Jarmusch also plays with the duality of existence in tangible and intangible ways, starting first with the film itself which is in opposition to the environment it was released in, an environment bubbling with hatred, uncertainty and fear. Set against the backdrop of today’s world, Paterson (the character) does not follow contemporary social conventions such as owning a smart phone, an independence whose representation of a slower life made wonderful by its details is a breath of fresh air. And much like a breath of fresh air, Paterson renews your vigor for life and leaves you walking away from that theater feeling connected to your surroundings, inspired to see the world anew and grateful for the small details that make up your own routine. Life’s duality is also conveyed through the appearance of a recurring visual motif and conflicts, small and large, that make every day something different and worthy of presence. Laura mentions the notion of twins one hazy morning and from that point, Paterson sees various sets of twins throughout his day, easily pinpointing them against a sea of other faces. In Zen Buddhism, Shunryu Suzuki teaches that there are two sides to everything: light/dark, hot/cold, action/non-action and so forth and that these two sides are not mutually exclusive but exist as part of the same whole. Identical twins are a visual representation of that philosophy: two beings with identical external forms made up of entirely different colors, each representing different things. This nature is also portrayed in the same way we handle our identity: through the events that arise from a disconnect between our future desires and the present moment through conflicts such as Everett’s unrequited love for Marie, Doc and a chess match against himself and the crestfallen expectations of two grown men as they ride the bus together. It is from the conflict that naturally arises in life that we are able to find beauty and expression; it is these exact events that consist the diversity that colors our life with character. Our ability to express that is what then makes it unique. Paterson’s life may be routine and simple, but his expression of it is so beautiful it becomes idyllic.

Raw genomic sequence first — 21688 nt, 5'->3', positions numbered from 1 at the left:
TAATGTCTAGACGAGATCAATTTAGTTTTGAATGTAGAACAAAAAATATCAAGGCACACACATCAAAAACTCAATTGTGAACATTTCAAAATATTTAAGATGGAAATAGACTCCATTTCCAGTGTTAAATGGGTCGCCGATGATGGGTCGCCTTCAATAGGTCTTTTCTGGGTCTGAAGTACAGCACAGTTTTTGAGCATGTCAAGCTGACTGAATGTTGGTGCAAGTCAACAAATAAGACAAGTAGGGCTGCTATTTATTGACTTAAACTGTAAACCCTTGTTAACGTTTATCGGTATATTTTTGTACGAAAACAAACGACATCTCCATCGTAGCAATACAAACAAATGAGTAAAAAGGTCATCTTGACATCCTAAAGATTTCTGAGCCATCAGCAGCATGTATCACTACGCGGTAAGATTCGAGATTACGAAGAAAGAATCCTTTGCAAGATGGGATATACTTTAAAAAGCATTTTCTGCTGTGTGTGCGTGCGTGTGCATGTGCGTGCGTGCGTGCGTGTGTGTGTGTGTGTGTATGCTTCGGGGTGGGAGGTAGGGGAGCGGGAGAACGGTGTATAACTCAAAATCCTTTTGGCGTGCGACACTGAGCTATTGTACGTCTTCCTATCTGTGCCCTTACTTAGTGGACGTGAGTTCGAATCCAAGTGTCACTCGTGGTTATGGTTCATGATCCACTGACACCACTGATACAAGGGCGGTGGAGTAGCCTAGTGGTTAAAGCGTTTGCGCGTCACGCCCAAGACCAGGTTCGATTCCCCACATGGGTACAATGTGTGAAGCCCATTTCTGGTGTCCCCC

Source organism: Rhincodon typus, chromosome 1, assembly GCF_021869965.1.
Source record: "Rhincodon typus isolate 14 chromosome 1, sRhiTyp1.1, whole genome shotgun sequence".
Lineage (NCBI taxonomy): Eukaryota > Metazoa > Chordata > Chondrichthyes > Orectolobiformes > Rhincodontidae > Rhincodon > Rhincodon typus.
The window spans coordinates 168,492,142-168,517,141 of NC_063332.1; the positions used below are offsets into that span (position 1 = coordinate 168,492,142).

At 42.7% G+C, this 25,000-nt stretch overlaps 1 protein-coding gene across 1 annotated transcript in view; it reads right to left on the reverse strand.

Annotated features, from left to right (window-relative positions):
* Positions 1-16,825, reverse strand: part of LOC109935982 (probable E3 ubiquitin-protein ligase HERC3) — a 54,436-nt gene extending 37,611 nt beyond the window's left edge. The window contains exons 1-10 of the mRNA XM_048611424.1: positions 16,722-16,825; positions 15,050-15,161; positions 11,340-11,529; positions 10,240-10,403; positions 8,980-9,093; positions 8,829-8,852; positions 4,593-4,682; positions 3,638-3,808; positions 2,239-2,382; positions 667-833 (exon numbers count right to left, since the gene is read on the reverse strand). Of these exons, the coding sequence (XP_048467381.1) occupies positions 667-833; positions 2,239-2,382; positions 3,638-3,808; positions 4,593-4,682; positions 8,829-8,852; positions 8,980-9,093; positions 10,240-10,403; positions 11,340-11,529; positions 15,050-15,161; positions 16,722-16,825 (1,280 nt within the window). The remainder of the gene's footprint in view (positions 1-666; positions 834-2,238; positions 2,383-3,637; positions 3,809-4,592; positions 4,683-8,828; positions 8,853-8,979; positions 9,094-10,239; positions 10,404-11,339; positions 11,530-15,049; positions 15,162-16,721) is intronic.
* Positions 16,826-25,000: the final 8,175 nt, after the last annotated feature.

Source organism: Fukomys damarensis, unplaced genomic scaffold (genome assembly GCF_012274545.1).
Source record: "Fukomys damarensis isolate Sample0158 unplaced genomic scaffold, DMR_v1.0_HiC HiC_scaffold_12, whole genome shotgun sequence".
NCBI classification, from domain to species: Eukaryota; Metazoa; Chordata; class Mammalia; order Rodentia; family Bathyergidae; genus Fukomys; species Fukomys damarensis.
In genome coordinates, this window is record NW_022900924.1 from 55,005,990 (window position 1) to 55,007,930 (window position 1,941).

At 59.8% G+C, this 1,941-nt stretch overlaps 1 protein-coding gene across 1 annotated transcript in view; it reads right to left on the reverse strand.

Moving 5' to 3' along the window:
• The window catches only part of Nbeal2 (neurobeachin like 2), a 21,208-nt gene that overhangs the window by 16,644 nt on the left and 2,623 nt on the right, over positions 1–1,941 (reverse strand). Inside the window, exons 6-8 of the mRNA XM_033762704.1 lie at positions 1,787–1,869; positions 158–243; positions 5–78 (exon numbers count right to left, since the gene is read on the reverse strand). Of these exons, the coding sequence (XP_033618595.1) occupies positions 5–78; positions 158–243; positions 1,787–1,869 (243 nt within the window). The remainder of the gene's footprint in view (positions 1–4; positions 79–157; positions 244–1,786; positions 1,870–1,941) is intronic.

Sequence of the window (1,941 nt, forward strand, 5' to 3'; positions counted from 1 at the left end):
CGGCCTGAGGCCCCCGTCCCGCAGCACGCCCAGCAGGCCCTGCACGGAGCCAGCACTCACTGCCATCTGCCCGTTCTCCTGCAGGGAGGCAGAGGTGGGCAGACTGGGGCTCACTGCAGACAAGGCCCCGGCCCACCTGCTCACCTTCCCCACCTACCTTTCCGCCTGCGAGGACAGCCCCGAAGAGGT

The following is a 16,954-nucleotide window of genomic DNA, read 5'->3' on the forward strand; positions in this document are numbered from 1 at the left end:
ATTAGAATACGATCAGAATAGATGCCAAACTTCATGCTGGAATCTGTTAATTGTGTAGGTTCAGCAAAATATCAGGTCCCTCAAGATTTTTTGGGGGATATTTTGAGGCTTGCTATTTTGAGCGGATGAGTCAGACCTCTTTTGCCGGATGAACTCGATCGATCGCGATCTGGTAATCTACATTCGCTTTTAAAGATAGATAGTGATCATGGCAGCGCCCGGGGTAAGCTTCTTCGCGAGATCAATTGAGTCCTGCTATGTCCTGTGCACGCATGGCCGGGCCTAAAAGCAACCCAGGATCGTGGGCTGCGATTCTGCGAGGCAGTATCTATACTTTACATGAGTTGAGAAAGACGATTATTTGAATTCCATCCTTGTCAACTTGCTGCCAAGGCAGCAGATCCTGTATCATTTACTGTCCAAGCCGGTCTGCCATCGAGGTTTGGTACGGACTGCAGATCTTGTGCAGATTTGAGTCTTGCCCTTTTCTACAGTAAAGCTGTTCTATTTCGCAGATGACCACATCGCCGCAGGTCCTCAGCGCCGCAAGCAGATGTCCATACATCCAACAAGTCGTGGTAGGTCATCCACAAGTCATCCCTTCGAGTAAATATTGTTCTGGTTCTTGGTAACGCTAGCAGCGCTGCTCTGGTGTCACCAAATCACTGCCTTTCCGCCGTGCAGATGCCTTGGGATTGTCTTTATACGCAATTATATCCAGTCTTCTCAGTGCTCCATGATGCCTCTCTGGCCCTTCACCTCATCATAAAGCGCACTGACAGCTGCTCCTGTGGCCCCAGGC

If life is conflict, how do we find meaning in it? Through creation. By finding beauty in the details of our life such as the feel of a worn flannel t-shirt on a rainy day or the smell of your significant other’s shampoo, we are able to create something from seemingly nothing and can take part in the minutiae that make up our everyday. In one part of the film, Paterson has a conversation with a young girl in which her last remark is, “Huh, what do you know? A bus driver who likes Emily Dickinson,” denoting the split between poet and bus driver, one Paterson understands as making up the two selves of his whole. And yes, while we all consist of two selves and the heartache that befalls us when our expectations aren’t met is no stranger to works of art, specifically film, what sets Paterson apart from other movies, what makes it the moving work of art it is, isn’t a highlighting of these conflicts in a way that drives the movie forward, action-wise, but an observation and acceptance of them in a way that moves us to accept ourselves and challenges us to see the beauty in our present lives. Jim Jarmusch’s Paterson is one of the best films we have ever seen and one whose images and words linger on your skin like a dream. (The film will be released in the U.S. on December 28, 2016.)

*Feature image via The Playlist